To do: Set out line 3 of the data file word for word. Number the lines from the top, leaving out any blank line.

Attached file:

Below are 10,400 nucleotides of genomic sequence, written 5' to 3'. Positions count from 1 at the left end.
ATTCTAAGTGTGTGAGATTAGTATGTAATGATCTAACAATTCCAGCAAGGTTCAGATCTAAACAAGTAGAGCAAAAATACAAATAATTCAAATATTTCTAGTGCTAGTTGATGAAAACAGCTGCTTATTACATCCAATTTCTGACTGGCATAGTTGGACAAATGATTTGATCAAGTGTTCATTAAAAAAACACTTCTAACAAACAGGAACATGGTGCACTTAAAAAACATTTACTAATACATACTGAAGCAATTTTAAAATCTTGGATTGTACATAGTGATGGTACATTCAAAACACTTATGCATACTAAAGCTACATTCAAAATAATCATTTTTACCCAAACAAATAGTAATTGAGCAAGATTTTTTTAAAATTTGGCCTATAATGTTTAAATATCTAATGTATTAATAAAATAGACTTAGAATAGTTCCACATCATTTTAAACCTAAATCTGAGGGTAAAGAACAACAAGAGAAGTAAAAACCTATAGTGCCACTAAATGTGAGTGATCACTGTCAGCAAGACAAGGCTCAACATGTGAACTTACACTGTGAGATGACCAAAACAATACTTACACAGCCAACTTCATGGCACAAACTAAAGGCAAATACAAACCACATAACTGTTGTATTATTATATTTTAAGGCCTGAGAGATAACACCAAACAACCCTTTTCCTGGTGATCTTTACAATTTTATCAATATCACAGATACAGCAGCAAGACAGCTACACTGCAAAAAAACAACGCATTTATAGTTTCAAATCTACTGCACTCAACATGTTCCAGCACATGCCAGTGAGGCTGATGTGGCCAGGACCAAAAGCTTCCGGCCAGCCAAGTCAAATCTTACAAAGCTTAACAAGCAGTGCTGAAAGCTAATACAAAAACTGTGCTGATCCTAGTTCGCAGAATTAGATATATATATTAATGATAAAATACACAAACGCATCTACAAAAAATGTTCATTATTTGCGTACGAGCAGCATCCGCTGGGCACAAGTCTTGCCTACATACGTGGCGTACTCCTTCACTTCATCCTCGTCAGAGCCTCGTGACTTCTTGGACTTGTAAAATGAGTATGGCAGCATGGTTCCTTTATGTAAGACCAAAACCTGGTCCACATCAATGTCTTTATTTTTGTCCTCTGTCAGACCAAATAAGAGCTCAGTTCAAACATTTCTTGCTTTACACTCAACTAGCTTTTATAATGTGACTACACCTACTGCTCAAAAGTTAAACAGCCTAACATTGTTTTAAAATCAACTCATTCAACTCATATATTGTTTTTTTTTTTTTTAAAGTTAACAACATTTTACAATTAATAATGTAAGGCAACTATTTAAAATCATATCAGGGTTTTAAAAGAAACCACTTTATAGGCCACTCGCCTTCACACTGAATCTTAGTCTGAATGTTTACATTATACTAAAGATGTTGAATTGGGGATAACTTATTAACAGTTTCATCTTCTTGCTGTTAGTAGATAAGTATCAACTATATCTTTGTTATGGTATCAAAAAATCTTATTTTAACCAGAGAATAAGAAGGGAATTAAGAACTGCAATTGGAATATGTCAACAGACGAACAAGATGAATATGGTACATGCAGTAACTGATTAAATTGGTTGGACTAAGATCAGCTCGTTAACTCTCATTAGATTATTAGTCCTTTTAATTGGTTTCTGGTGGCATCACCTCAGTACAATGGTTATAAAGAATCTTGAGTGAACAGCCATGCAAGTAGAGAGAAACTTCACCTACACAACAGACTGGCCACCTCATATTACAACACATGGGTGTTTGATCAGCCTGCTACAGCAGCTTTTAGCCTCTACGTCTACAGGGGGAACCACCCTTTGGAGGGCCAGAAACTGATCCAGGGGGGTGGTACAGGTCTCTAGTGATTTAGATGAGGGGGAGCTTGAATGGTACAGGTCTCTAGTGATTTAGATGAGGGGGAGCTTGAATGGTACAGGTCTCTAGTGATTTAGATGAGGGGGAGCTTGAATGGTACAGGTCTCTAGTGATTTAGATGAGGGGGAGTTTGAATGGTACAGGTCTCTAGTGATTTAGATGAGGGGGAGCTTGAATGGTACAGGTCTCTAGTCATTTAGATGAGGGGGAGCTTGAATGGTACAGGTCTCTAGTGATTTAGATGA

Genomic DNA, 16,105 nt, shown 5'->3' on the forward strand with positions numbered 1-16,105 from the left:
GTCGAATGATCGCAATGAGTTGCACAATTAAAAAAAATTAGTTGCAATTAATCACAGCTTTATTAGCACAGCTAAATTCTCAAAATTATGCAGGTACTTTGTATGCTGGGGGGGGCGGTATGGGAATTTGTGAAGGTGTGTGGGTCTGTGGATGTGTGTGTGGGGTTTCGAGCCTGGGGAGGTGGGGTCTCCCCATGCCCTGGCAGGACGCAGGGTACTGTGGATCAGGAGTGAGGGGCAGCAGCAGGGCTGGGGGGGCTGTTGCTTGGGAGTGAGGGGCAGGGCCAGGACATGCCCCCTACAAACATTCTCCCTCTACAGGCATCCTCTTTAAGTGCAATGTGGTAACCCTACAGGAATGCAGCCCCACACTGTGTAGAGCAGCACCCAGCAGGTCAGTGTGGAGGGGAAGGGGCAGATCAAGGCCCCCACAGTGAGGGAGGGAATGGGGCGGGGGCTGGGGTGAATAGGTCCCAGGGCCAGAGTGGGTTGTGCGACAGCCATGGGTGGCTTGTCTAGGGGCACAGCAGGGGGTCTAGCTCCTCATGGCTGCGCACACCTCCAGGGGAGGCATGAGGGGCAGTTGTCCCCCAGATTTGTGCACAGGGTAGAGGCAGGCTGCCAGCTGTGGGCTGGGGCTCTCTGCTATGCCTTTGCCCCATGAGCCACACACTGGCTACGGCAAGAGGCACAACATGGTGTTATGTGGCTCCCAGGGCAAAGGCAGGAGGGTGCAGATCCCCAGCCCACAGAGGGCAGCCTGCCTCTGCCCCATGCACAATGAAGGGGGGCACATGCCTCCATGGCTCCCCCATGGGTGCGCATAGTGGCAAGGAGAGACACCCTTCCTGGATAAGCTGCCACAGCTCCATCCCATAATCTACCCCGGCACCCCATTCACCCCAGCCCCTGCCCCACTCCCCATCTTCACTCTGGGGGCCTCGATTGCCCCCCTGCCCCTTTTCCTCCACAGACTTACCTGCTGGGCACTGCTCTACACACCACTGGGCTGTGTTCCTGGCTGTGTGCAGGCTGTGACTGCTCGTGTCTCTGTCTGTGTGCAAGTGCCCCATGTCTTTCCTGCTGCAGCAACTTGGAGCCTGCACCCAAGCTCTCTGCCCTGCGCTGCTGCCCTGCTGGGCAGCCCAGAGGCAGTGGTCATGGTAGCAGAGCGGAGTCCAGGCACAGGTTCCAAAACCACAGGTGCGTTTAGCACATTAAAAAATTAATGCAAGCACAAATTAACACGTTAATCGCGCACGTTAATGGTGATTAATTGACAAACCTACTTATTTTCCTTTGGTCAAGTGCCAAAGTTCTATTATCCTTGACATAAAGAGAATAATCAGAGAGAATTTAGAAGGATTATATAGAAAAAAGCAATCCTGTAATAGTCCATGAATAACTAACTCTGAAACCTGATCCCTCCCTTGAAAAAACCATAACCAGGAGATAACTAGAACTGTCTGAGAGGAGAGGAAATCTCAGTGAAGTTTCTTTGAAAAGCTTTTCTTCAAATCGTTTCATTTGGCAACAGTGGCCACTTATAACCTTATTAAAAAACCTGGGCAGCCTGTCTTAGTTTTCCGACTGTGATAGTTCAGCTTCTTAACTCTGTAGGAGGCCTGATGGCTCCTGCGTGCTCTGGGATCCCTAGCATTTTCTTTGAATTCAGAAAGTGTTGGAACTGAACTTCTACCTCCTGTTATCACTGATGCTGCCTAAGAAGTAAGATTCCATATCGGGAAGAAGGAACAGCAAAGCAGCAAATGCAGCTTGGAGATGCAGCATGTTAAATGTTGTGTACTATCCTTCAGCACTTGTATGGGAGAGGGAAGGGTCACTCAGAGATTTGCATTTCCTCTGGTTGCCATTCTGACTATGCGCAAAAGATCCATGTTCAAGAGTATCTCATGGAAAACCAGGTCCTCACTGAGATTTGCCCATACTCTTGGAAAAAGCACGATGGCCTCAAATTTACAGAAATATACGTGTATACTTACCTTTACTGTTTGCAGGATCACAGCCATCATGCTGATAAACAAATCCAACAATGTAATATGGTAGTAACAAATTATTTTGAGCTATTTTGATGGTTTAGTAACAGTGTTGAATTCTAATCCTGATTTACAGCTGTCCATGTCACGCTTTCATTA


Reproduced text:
Genomic DNA, 16,105 nt, shown 5'->3' on the forward strand with positions numbered 1-16,105 from the left: